“In his recent book Pope Francis’ Revolution of Tenderness and Love, Cardinal Walter Kasper contends that Francis is not a liberal (as some pundits would suggest) but rather a “radical” in the etymological sense of being rooted (radix) in the person of Jesus. Emerging from this root is a blossoming of Christian virtue that smells to many evangelicals like the aroma of Christ.” Chris Cataldo, Christianity Today.
Last week, the mainstream media gave limited coverage to the pope’s meeting with Charismatic Catholics in America. Yet, Francis’s reach has stretched beyond the evangelical wing of the Catholic Church and into the realm of evangelical Protestantism for some time. According to the National Catholic Reporter, the pope not only “played a central role” in an effort to bring Catholics and evangelicals together in Argentina, but he also provided significant support for the Argentine Bible Society. He shares his Argentinian roots and a close friendship with notable evangelical Luis Palau.
His efforts to connect with Protestant believers did not end when his papacy began. Last year, he met with the Green family, owners of Hobby Lobby–eighteen members of the Green family along with ten members of the American Bible Society. The meeting was not a quick hello-nice-to-meet-you-bye-kind of meeting. The pontiff talked with his guests for 30 minutes.
More recently, he met with evangelical leaders at the Vatican and with Pastor Rick Warren last week in the U.S. That this pope has been so involved in an orthodox unity effort was news to me. And I suppose it is news to most evangelical Americans.
The real newsflash may be that Francis is not the first pope to do so. Francis is following in the footsteps of Saint John Paul II. Pope John Paul II worked with Campus Crusade for Christ in Poland before his papacy began. He also joined forces with Billy Graham before and after becoming pope.
But the media acknowledged John Paul II’s conservative nature. It seems bound and determined to wish this pope into a liberal mold.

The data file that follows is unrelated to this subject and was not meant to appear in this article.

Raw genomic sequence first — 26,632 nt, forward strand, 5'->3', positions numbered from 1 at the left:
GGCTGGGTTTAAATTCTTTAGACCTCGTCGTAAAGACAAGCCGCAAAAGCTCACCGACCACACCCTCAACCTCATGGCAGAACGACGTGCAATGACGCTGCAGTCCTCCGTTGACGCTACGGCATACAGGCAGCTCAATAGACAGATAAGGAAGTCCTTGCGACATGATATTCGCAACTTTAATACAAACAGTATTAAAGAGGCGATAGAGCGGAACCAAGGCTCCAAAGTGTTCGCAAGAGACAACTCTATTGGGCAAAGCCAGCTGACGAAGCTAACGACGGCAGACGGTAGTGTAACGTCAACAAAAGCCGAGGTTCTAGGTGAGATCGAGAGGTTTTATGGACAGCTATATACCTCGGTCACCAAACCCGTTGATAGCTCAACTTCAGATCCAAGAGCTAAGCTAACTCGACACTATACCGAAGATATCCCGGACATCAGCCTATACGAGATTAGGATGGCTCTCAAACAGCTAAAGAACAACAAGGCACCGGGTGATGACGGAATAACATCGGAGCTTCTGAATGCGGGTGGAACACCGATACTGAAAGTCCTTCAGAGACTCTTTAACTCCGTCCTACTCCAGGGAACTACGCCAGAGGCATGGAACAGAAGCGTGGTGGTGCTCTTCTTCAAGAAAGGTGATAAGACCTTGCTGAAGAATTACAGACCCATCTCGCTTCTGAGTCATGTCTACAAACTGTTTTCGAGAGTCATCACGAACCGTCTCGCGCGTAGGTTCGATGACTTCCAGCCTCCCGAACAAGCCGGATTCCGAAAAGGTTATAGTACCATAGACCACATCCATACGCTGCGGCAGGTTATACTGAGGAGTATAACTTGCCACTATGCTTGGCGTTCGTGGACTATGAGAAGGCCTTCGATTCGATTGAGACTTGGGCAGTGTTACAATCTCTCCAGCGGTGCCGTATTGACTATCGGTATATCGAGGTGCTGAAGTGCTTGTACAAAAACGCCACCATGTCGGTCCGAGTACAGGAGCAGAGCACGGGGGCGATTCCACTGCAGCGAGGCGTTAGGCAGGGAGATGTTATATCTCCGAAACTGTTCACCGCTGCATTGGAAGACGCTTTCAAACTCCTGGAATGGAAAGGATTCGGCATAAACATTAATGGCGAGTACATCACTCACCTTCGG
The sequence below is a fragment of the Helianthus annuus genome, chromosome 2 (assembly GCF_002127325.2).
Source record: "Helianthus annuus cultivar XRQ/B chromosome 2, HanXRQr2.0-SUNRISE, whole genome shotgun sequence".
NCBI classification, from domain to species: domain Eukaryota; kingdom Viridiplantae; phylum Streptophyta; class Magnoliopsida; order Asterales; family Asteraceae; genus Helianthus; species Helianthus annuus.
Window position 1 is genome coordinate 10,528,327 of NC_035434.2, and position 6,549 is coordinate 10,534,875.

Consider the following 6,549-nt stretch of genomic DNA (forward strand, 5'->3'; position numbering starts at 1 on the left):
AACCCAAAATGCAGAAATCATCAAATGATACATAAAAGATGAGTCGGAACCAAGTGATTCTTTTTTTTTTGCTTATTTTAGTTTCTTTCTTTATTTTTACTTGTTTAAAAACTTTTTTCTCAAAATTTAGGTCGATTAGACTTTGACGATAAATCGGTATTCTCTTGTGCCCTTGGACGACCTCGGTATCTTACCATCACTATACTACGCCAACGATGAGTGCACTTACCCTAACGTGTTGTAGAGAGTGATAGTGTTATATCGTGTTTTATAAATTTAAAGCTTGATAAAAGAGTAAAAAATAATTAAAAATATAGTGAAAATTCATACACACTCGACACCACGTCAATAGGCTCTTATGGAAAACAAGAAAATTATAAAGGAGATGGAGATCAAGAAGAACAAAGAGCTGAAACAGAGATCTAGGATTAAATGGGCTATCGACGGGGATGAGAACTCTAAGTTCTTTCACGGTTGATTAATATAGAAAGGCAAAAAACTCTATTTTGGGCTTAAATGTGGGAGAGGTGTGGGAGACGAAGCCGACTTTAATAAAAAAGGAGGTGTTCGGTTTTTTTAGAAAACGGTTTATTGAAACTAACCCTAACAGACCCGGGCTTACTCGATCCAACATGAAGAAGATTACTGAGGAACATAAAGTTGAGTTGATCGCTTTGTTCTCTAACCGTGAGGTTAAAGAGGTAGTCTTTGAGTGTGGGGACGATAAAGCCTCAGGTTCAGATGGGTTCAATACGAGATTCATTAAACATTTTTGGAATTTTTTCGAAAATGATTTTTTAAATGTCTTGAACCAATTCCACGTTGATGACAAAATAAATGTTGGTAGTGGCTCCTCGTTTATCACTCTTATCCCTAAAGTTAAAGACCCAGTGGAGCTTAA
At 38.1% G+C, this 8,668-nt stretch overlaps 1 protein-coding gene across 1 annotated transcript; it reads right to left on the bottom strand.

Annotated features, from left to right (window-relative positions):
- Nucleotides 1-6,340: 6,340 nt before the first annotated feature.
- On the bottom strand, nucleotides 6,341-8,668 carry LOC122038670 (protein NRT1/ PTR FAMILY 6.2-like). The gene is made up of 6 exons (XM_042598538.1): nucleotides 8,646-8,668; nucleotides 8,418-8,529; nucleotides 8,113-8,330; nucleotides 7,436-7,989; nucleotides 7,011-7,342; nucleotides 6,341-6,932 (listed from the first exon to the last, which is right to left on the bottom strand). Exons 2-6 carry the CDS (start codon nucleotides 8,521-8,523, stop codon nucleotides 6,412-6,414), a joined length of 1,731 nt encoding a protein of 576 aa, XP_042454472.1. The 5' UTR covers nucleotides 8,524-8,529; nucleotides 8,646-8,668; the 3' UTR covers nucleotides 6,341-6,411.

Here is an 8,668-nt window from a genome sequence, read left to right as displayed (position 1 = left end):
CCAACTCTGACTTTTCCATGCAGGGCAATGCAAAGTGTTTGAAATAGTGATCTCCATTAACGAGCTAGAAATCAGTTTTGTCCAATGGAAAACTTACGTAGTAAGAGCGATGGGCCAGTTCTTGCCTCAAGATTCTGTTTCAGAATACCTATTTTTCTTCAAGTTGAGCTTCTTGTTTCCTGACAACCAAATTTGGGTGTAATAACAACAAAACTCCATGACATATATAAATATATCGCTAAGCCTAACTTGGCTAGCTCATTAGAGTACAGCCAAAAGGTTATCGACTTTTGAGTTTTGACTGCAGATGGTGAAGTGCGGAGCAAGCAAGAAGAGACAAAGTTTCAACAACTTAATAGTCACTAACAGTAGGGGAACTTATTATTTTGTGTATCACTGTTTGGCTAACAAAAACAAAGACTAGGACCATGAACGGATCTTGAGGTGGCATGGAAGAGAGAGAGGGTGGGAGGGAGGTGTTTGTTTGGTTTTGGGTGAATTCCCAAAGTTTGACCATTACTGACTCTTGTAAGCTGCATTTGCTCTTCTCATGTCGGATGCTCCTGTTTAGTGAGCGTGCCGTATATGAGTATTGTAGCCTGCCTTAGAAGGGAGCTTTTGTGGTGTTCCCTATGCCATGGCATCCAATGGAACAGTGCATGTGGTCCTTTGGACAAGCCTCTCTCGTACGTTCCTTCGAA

When Pope Francis issued Laudato Si, his letter to Catholic bishops about the environment, liberals lauded his apparent embrace of one-worldism and global warming alarmism. But conservative critics should take pause before leaping on a bandwagon of consternation.
Catholic scholar George Weigel tells us that labeling Laudato Si as the “global warming-encyclical” is misleading because there is so little discussion of climate change within the text and because that small discussion is the least important of the pontiff’s points about ecology. Such a reading, Weigel says, “is somewhat akin to reading Moby Dick as if it were a treatise on the 19th-century New England whaling industry.” Then he quotes the encyclical itself:
“It is troubling that, when certain ecological movements defend the integrity of the environment . . . [they] sometimes fail to apply those same principles to human life. There is a tendency to justify transgressing all boundaries when experimentation is carried out on living human embryos. We forget that the inalienable worth of a human person transcends his or her degree of development. . . . A technology severed from ethics will not easily be able, by itself, to limit its own power.”
If not for Planned Parenthood defending itself on Capitol Hill this week, that would look like fantastical prophesy. Instead, it is radical truth. Truth rooted in the person of Christ and our own nature, for we are made in the image of God.
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